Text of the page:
Theatre professor, student find creative inspiration in each other

A mutual love of theatre has brought together a collaborative team in costuming. Visiting Professor of Theatre Susan McDaniel Hill and Heidi DeCaluwe ’20 of Jackson, Wisconsin, now work together in the basement costume shop every Tuesday. They are collaborating on costumes for the play “Paragon Springs,” which opens Nov. 28.

DeCaluwe initially came to Ripon to study art, but she now has a major in theatre and minors in studio art and music. She acts onstage as well as works behind the scenes as a designer and seamstress in the costume shop, and affectionately has been dubbed “Mini Susan” by many in the department.

“My freshman year, sometime during “Measure for Measure,” everyone noticed we had the same mannerisms, did the same things, even looked alike,” DeCaluwe says. “We think similarly. We work really well together and — at the time — I was like a tiny little assistant.”

She appreciates the accountability of working with Hill. “At home, I would start a project and then not do it. Working down here, I have something to work toward and a date to have costumes by,” she explains. “Having someone there to help whenever I need it is great.”

Hill says DeCaluwe is “somebody I can really trust who knows what she’s doing. It’s special to have someone like Heidi working here. She can step in and help, and she can take responsibility of making something difficult. I know she can do things no one else can.”

The likeness between the two women is not lost on other members of the costume crew. At work calls, DeCaluwe and Hill are interchangeably asked for advice, assistance and opinions.

Hill began volunteering as head costumer after her husband, Professor of Theatre Ken Hill, began teaching at Ripon. Gradually, she was hired to costume certain shows, and she describes her current position as something that occurred “organically.” She loves the camaraderie of the costume shop and works to create an accepting, amicable atmosphere for all to enjoy. The shop is filled with music, chocolate, and laughter as students from all disciplines work together. There even is a little sewing nook in the corner, complete with a fake fireplace and cozy armchairs.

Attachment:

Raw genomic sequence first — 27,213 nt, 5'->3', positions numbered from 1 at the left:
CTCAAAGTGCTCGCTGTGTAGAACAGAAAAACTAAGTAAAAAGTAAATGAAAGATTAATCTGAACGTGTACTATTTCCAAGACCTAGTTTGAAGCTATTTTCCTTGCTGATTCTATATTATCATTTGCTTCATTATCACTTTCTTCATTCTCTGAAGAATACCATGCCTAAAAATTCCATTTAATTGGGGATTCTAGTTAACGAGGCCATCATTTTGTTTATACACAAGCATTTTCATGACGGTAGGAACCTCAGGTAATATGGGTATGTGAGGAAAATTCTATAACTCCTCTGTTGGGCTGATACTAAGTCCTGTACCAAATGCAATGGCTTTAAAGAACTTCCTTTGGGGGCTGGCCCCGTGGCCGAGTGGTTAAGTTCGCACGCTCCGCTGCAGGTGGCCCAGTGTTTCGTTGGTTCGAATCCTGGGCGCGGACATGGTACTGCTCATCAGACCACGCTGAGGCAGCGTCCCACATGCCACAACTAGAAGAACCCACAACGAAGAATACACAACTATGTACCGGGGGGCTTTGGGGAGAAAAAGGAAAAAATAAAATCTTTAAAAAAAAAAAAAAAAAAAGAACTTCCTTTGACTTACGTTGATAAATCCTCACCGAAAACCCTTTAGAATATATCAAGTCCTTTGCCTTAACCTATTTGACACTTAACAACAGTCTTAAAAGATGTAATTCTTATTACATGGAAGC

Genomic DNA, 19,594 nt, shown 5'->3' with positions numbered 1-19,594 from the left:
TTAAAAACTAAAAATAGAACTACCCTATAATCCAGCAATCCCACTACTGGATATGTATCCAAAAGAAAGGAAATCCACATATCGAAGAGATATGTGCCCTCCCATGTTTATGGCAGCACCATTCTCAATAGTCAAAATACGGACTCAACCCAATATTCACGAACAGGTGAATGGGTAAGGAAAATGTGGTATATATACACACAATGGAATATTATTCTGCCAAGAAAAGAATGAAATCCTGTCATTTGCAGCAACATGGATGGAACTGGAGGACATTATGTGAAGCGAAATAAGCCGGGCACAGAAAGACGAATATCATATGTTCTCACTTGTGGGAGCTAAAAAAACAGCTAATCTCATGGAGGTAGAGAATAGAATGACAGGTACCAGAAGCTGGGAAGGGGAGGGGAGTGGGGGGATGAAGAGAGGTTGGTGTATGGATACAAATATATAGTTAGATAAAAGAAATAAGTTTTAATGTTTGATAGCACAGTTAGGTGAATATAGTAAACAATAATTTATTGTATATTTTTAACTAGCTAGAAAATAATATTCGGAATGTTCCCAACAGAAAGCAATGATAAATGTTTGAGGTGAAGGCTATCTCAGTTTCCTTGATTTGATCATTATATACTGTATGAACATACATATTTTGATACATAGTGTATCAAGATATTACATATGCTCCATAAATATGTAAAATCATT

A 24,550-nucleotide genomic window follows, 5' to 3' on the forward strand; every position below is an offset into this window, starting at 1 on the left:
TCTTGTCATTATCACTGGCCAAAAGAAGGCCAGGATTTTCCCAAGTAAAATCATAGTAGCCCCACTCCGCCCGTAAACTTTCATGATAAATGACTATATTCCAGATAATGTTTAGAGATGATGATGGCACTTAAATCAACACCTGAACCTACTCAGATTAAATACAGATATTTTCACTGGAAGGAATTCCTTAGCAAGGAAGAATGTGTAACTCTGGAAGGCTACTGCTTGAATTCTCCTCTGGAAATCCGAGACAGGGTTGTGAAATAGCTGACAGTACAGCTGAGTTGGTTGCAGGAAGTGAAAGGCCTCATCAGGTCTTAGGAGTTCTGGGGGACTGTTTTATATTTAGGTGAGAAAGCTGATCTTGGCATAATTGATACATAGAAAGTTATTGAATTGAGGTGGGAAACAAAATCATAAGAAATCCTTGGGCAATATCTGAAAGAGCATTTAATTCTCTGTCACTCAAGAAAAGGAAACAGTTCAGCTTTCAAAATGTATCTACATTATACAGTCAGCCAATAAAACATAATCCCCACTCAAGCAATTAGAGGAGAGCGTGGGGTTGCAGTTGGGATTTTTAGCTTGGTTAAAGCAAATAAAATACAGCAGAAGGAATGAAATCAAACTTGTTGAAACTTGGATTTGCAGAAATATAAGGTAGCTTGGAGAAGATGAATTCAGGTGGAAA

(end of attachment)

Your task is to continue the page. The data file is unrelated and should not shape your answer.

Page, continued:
Hill says she is delighted she is to teach people, and that two students from Ripon have gone on to receive master of fine arts degrees in costuming. One of them had learned to sew in the basement costume shop.

“I just love when someone like Heidi is here,” Hill says. “It makes your life complete because you know someone cares like you do. I’m always reminded when school starts again every fall, this is why I’m here. It’s just so special.”

When Hill and DeCaluwe interact, they consult one another on costume designs, measure actors together, and, above all else, know each other on a level beyond that of a basic student-professor relationship.

“She’s my work mom,” DeCaluwe says. “When my mom isn’t here, I can have my second mom, and when I’m having a bad day, Susan often makes it better.”

When she started at Ripon, DeCaluwe says she didn’t think acting and costuming at the same time was possible, but she is delighted to find out she can do both. “(Costuming) is always something I’ve loved, and I figured I could do both at once,” she says. “I have ever since.”

Dakota Marlega ’21
Waupaca, Wisconsin


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